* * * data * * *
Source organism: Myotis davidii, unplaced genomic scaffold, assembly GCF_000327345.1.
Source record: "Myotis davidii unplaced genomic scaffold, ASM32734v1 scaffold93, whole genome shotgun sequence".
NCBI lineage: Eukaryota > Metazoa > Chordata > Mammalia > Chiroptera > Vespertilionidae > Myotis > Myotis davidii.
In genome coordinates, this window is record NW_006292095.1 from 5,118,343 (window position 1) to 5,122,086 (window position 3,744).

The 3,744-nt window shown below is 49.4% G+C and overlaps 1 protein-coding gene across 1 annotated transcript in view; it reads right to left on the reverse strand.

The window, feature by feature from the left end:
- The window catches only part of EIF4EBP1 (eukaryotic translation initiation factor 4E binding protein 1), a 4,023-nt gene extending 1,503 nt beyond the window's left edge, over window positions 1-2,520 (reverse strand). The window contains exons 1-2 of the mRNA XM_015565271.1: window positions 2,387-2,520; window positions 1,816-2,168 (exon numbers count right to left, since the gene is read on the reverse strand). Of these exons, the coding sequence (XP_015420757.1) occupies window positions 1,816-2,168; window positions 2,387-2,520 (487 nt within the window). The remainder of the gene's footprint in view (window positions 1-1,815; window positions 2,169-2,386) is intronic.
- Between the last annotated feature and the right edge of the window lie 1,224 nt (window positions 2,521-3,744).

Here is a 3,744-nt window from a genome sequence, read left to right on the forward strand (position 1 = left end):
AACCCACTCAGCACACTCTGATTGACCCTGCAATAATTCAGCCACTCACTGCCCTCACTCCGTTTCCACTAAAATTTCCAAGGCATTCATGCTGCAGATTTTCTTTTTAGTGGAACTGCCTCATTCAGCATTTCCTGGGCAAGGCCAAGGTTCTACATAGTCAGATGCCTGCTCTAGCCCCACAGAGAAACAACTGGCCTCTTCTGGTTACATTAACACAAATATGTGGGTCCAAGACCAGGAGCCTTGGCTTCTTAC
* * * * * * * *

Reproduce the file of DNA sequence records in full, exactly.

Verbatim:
Source organism: Myotis davidii, unplaced genomic scaffold, assembly GCF_000327345.1.
Source record: "Myotis davidii unplaced genomic scaffold, ASM32734v1 scaffold93, whole genome shotgun sequence".
NCBI lineage: Eukaryota > Metazoa > Chordata > Mammalia > Chiroptera > Vespertilionidae > Myotis > Myotis davidii.
In genome coordinates, this window is record NW_006292095.1 from 5,118,343 (window position 1) to 5,122,086 (window position 3,744).

The 3,744-nt window shown below is 49.4% G+C and overlaps 1 protein-coding gene across 1 annotated transcript in view; it reads right to left on the reverse strand.

The window, feature by feature from the left end:
- The window catches only part of EIF4EBP1 (eukaryotic translation initiation factor 4E binding protein 1), a 4,023-nt gene extending 1,503 nt beyond the window's left edge, over window positions 1-2,520 (reverse strand). The window contains exons 1-2 of the mRNA XM_015565271.1: window positions 2,387-2,520; window positions 1,816-2,168 (exon numbers count right to left, since the gene is read on the reverse strand). Of these exons, the coding sequence (XP_015420757.1) occupies window positions 1,816-2,168; window positions 2,387-2,520 (487 nt within the window). The remainder of the gene's footprint in view (window positions 1-1,815; window positions 2,169-2,386) is intronic.
- Between the last annotated feature and the right edge of the window lie 1,224 nt (window positions 2,521-3,744).

Here is a 3,744-nt window from a genome sequence, read left to right on the forward strand (position 1 = left end):
AACCCACTCAGCACACTCTGATTGACCCTGCAATAATTCAGCCACTCACTGCCCTCACTCCGTTTCCACTAAAATTTCCAAGGCATTCATGCTGCAGATTTTCTTTTTAGTGGAACTGCCTCATTCAGCATTTCCTGGGCAAGGCCAAGGTTCTACATAGTCAGATGCCTGCTCTAGCCCCACAGAGAAACAACTGGCCTCTTCTGGTTACATTAACACAAATATGTGGGTCCAAGACCAGGAGCCTTGGCTTCTTAC